As if he was in a hurry to confess something to me, he disclosed
“…The highest pressure I have felt in my career, was after Shoki…”
“You know you can tell when a whole lot of people are looking at you like “Bro, there’s no comeback from that”. The song was massive. It’s doing almost 10 million views on YouTube. Imagine, for a kid that was just new in the game… The pressure was siiick…and eventually, ‘Gbese’ came through. After then, things started getting easier…”
Although ‘Gbese’ stands at a little over a million views, Kesh still brags that it was a worthy follow-up regardless. Even bragging some more, he believes that his choice to blend Yoruba and English as his style is because he is a smart boy. However, with only 3 professional years in the industry, he doesn’t fail to also acknowledge that he feels blessed everyday.
“…I have seen a lot of things. I have seen a lot of boys, I have seen the ones that are very talented, I have seen the ones that have the money to sort as many people as you can sort to get your music played and I know of a lot of artists that have really really tried but eventually had nothing to show for it…
….Yeah I am very talented. I’m not even gonna lie. I know…but it takes God’s blessings.
These days, when I hear some songs, I’ll be like this song is crazy. Why is it not number 1 on iTunes? But the song is probably not even on the chart.Having the right instrumental, having the right inspiration, having the right vibe, putting out the right music at the right time, that is God controlling you. That is God trying to help you get somewhere…”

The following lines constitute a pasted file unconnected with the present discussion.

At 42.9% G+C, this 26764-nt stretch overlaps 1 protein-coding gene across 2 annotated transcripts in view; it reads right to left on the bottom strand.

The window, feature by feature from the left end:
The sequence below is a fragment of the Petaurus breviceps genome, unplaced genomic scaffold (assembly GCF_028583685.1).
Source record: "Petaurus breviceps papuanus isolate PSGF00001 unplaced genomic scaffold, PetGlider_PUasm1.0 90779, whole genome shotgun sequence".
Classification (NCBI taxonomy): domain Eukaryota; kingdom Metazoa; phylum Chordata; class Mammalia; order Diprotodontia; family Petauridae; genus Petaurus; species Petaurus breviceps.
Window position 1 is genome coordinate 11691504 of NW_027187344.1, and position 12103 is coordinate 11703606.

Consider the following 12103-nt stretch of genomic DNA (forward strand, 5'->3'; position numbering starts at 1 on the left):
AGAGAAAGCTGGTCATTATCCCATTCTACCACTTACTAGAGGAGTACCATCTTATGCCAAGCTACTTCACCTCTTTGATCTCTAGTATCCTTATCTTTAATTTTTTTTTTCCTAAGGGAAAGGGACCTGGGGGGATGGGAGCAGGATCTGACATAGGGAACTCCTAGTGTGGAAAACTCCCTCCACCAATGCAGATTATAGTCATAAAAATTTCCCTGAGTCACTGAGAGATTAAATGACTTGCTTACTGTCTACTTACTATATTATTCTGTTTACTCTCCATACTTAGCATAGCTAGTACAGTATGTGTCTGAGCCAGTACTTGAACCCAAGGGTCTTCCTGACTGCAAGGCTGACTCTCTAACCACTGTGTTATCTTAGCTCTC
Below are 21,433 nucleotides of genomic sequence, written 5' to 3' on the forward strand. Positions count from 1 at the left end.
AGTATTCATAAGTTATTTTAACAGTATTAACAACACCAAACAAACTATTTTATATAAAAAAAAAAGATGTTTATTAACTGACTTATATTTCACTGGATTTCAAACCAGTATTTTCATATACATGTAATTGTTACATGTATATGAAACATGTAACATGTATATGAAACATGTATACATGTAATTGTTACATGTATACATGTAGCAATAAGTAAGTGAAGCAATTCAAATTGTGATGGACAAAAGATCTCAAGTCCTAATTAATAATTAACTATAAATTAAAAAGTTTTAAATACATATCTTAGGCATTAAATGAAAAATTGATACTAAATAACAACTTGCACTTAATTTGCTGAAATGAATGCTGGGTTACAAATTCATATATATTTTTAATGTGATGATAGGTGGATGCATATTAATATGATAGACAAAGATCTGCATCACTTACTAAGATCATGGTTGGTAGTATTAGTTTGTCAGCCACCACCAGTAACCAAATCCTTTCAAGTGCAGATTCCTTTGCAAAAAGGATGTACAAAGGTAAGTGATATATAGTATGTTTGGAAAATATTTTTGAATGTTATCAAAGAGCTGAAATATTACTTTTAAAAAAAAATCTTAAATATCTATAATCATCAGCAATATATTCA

His mentions about the God factor did not come as a surprise as he had earlier shared a joke about being a pastor’s son. With regards to people’s opinion that he would turn out to be a pastor just like his dad because of his calm nature, he said
“I’m sorry. God called only the father and not the son…It is not a conference call.”
The biggest criticism in Kesh’s career pretty much comes from his liberal use of vulgar words but he does not regret it. As far as he is concerned he has studied and taken various demographics into consideration and has carefully crafted music for everyone; with songs like ‘Ishe’ and ‘Semilore’ as proof. In obvious defense, he tells me;
“The age range I am trying to satisfy is a whole lot… The guys in their 20’s just want to go to the club…they want to hear songs that are very blunt…yo! The same Kesh that did very vulgar music was the same Kesh that did some very inspiring music.”
He supports his point with the 15th track off his Y.A.G.I album ‘Life of A Star’.
If asked, Lil Kesh would tell you that 2016 was an eventful one for him. If you had to deal with an album release, an expired contract and being the reason why two industry heavyweights publicly fight, I bet it would be eventful for you too.
As per his contract issues with YBNL, the word on the street was that “Lil Kesh is an ingrate. He left Baddo after all Baddo did for him.”
But the conclusions were wrong. Olamide had told him from the get-go that his 2-year deal would be a training process after which he would emancipate and become his own boss. Kesh in turn did not (like we would say) fall Baddo’s hand. He charged at his opportunity like a bull to a red cape and exceeded both limits and expectations.